When I was little, my dad would often tell me I repeated things so many times I was “beating a dead horse.” Well, now, thanks to pillow-lipped Julia Fox’s inexplicably addictive “UNCUHJAHHHHMS” ridiculousness, Mr. Ed is on the way to the glue factory.

For those of you who aren’t familiar, Ms. Fox is a demi-celeb actress slash influencer who recently burst into the spotlight as Kanye West’s arm candy. Post-breakup, she kept that 15-minutes ticking by inadvertently becoming a viral TikTok.

In a podcast, she pretentiously called herself “Josh Safdie’s muse when he wrote Uncut Gems,” with a cringe-inducing pronunciation of “UNCUHJAHHHHMS” that launched endless memes, including a reworked version of the film’s movie poster (reading “Uncut Jams”) in which Adam Sandler brandishes a jar of Smucker’s. There was also a Wikipedia edit of her page with the new spelling, countless comedian imitators, and the nightmare-inducing Philadelphia Flyers’ mascot Gritty’s montage of signage with the insane phonics.

I walk around the house blurting it out uncontrollably, yelling “Uncuhjahhms!” instead of “Good morning,” “Fuck you,” or even as an exclamation of glee. It’s become a vessel I can fill with any meaning I want.

My husband, Harry, like millions of others, thought it was “funny the first time.” But a small army of people are keeping the torch aflame, in text group chats, in Instagram reposts, and in person, discussing why we think it’s still funny and hasn’t jumped the shark.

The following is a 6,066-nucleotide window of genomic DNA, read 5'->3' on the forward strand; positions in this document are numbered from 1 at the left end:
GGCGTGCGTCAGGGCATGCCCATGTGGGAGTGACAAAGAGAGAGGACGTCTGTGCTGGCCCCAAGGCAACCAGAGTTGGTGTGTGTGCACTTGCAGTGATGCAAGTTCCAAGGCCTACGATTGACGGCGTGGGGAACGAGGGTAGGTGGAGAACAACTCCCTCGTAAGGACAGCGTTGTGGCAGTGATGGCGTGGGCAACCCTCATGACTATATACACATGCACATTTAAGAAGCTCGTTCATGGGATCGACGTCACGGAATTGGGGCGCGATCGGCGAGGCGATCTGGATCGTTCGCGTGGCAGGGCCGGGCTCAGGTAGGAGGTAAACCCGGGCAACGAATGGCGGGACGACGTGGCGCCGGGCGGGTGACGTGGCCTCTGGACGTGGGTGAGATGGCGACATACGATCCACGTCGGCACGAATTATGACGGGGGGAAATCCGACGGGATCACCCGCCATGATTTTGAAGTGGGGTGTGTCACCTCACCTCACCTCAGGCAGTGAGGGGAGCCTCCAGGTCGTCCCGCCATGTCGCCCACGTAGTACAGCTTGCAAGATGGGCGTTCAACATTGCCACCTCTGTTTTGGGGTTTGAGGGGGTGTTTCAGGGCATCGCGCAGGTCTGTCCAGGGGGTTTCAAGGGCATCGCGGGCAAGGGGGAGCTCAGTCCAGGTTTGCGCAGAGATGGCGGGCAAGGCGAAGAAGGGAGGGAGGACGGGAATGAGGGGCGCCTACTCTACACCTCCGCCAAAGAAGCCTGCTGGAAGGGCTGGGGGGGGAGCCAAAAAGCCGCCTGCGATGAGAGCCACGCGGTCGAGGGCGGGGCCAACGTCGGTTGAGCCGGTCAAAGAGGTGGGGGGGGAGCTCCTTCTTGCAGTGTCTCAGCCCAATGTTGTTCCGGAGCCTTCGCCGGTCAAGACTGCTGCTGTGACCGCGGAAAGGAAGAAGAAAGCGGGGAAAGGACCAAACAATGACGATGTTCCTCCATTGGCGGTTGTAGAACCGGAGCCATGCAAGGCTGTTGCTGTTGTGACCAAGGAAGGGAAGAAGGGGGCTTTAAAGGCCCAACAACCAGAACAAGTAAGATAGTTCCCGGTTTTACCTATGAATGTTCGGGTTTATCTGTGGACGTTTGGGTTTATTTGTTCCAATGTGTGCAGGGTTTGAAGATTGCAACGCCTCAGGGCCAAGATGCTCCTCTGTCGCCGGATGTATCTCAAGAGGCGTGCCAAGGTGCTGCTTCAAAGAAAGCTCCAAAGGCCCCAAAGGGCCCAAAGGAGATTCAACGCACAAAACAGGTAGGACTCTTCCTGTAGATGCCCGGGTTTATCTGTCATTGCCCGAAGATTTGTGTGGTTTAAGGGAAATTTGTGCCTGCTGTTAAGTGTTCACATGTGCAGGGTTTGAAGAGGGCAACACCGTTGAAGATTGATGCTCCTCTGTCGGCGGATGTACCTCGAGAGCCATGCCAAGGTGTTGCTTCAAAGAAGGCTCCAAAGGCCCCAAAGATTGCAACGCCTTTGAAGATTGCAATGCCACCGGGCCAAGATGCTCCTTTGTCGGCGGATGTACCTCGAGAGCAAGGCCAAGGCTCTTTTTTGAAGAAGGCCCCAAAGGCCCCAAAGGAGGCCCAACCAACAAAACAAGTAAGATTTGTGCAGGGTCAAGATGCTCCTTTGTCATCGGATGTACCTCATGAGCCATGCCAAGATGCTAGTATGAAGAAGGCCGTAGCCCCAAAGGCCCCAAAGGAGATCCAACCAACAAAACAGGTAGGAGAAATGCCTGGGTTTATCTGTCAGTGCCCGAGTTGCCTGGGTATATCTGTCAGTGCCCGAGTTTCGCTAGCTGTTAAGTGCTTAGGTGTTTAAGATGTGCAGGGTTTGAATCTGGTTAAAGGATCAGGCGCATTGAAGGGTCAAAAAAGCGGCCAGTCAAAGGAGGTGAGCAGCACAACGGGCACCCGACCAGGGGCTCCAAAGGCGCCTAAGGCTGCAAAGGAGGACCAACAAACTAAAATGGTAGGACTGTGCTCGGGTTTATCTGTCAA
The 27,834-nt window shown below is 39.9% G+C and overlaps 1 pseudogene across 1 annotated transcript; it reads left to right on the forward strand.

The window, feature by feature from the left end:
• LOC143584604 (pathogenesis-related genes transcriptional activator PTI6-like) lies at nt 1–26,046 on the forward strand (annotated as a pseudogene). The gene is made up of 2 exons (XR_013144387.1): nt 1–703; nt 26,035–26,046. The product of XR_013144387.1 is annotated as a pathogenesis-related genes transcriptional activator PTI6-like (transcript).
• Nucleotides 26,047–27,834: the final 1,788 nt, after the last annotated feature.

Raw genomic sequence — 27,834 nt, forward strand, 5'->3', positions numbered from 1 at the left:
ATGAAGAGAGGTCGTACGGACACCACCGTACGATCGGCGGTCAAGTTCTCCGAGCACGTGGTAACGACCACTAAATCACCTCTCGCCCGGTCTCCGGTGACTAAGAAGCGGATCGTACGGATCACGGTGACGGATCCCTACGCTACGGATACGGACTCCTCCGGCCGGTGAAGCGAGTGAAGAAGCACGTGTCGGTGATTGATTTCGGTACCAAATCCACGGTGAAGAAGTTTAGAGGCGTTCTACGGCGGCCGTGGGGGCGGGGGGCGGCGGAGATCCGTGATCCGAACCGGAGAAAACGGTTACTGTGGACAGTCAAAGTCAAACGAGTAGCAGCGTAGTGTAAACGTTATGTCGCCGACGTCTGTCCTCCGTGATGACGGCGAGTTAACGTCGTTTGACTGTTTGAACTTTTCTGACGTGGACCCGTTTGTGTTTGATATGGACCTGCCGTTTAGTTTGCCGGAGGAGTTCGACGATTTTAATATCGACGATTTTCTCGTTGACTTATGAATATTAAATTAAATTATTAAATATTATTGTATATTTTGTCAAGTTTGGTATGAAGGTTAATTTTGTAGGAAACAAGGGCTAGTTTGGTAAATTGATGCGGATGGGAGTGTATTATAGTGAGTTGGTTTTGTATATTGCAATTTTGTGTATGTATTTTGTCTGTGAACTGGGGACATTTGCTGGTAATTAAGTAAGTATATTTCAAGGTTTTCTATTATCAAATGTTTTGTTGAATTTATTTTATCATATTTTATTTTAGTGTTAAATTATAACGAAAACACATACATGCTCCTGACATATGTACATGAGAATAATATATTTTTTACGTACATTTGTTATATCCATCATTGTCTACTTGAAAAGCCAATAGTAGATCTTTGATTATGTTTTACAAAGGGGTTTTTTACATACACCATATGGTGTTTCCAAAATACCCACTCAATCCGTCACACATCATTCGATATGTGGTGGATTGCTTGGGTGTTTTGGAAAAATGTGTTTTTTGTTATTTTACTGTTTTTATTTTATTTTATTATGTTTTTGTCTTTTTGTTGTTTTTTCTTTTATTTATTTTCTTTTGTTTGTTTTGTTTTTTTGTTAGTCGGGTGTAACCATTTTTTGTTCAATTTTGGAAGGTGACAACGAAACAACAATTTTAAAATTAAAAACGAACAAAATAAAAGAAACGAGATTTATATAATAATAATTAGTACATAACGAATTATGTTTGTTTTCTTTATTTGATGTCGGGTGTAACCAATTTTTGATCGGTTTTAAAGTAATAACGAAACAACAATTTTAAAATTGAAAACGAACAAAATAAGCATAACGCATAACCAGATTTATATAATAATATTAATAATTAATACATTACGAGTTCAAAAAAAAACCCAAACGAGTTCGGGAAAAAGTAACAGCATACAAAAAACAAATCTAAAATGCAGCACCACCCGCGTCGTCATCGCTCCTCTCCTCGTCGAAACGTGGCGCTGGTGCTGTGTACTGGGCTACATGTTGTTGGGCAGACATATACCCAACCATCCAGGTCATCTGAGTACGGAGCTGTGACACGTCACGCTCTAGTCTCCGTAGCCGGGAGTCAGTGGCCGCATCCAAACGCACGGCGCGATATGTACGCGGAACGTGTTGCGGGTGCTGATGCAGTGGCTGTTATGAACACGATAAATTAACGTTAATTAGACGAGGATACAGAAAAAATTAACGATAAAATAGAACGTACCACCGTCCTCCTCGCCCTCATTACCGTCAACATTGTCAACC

Eric Leiderman, producer of Late Night with Seth Meyers, says he first heard of the whole phenom when a friend sent him style influencer Joey Zauzig’s post, milking the vocal fry. “My lizard brain laughed without any prodding, and that was it: pure Internet earworm simplicity,” says Leiderman.

Comedy writer Marshall Heyman also remarked that in the shitstorm we’re wading through these days, any cheap cackle is a respite. “The world is just totally stressful and uncomfortable at the moment,” he says. “We’re literally looking for anything for a quick laugh or an escape. Anything.” And when it hits, it replicates exponentially. “Once something is in the meme-o-sphere, it’s just endlessly re-purposed.”

My interpretation of this is that her ridiculous way of saying “uncuhjahhhhms” is easy to mock, comedic fish in a barrel, which we are all weaponizing to attack on the surface when, actually, what truly irks us is the fact that she called herself a muse for these successful, creative men. When I was in middle school, I remember that a common girl-on-girl insult was simply “She thinks she’s so great.” I’m not proud to pile on with this sentiment, but, like … who calls themselves a muse?

My favorite sketch of all time is Amy Schumer’s “Compliments.” (YouTube it immediately.) It shows a group of women admiring each other and each one rejecting the kind observations with extreme self-deprecation. (“I’m like a size 100 now.” “I look like a whore locked out of her apartment.” “I tried to look like Kate Hudson but ended up looking like a golden retriever’s dingleberry.”)

One may say I’m a Gen Xer societally inculcated to believe women should not brim with that kind of self-assurance, but actually I’m a very confident person. I just would never, to cite another dad expression, “toot my own horn.” I will, however, take some small amount of credit for the fact that Julia Fox is still hanging around in Internet infamy.

Jill Kargman is the author of Sprinkle Glitter on My Grave and Sometimes I Feel Like a Nut. She also created and starred in the Peacock series Odd Mom Out